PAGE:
Making decisions after someone has died. Making these decisions can be stressful, and you may be tempted to make a decision quickly without thinking about all the consequences. If possible, delay any major decisions, and speak to someone who is farther removed from the situation
Final medical decisions. After your loved one dies, a medical professional like a doctor or nurse will need to “pronounce” the death by certifying the time, date, place, and cause of death. This is necessary because you’ll need a death certificate to proceed through legal matters. You may be asked if your loved one wanted to donate his or her organs after death. There is a spot on your drivers’ license that indicates whether someone wants to be an organ donor.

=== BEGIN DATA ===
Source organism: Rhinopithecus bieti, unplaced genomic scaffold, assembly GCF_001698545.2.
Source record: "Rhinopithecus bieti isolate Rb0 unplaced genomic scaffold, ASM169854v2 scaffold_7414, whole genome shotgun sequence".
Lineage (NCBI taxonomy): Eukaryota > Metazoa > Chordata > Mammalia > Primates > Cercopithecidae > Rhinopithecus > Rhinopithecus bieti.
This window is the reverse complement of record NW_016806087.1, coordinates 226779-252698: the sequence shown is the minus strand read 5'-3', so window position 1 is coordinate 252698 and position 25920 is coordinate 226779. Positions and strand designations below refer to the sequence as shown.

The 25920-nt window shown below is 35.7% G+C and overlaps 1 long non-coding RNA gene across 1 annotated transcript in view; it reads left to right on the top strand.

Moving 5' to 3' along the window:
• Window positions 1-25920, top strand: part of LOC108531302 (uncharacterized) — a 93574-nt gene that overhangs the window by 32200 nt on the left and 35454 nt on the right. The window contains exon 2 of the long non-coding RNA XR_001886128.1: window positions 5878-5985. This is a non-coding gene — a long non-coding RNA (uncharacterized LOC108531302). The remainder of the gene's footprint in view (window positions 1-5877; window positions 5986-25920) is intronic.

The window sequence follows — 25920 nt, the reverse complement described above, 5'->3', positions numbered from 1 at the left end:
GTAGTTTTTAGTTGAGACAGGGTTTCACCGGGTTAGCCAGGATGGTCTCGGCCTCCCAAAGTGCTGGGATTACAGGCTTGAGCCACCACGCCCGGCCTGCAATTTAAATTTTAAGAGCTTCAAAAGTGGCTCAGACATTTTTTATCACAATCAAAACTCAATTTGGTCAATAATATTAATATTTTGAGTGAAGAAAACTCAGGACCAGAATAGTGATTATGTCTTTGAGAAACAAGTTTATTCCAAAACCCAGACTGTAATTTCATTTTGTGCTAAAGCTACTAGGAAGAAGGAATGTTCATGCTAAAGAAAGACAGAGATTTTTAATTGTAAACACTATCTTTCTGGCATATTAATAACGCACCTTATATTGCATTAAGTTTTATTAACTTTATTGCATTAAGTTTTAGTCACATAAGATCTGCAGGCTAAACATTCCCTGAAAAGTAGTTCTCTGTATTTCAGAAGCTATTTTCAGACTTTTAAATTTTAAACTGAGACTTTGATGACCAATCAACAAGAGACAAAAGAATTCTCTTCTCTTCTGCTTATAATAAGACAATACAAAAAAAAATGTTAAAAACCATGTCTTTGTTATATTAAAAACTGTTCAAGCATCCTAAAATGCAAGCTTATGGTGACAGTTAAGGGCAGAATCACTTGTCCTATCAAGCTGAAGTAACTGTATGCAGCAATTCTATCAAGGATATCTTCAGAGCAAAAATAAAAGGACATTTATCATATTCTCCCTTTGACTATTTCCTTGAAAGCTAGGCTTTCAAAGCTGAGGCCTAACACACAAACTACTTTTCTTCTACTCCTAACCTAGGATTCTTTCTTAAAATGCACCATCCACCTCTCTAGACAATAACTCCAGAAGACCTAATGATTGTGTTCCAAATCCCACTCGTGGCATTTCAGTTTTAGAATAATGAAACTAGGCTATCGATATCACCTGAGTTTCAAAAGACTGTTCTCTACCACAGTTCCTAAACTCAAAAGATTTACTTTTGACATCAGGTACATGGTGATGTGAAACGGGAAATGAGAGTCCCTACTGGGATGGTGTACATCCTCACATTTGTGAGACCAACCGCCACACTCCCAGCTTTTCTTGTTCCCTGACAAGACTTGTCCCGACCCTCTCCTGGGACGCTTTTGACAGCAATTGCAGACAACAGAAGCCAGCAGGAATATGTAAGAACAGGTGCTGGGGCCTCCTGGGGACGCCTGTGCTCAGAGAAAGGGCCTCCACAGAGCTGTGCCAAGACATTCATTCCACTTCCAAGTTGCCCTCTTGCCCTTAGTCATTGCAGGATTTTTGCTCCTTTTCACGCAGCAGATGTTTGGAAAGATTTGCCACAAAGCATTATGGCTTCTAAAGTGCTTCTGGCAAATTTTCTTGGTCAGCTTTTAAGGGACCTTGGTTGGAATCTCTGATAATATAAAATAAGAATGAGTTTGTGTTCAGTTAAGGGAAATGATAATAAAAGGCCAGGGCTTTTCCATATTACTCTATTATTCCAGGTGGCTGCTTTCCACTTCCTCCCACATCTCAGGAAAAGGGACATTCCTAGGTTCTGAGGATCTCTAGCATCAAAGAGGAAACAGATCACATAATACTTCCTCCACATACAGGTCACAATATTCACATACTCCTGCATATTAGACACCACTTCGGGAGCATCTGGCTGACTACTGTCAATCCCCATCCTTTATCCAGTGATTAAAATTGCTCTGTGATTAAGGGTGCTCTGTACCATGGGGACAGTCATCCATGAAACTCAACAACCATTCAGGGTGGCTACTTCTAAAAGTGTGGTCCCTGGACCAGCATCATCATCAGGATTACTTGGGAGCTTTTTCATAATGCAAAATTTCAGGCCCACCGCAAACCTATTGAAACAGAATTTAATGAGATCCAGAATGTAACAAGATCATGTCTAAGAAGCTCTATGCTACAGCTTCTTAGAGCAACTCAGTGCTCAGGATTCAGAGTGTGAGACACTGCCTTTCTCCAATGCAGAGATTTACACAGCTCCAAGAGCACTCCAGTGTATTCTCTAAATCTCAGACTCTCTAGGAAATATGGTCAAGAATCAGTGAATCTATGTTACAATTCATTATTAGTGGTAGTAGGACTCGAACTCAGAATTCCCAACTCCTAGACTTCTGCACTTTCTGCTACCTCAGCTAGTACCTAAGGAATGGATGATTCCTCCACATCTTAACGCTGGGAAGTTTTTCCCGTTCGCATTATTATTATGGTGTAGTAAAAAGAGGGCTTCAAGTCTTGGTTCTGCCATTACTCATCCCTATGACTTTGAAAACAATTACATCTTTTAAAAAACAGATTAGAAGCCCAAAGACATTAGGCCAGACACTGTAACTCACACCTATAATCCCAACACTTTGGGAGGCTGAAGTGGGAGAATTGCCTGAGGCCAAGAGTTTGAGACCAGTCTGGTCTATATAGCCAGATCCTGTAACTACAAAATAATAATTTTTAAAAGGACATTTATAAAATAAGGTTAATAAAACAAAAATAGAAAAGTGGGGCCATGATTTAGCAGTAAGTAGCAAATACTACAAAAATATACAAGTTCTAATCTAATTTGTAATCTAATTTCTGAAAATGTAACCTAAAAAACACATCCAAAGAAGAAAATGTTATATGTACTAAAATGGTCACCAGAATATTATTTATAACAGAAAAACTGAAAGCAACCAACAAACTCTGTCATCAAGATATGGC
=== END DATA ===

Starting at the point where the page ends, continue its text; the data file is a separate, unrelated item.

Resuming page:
Funeral arrangements. When you and others close to the person who’s died are ready, your loved one’s body will need to be moved from the place where he or she died to a funeral home. Funerals are unique to a person’s life and culture and can take on many forms.
Belongings. These belongings can be comforting later, and it may be wise to keep some of the things that are special to you or were important to the person who died. Giving away belongings, at an appropriate time, such as a giveaway or memorial service is also a healthy part of grieving.
Wills. Many people write wills—which are legal documents outlining how their belongings should be divided after they die.
Acknowledgement: This fact sheet was originally developed by youth and staff at ReachOut.com, a website that helps teens get through tough times.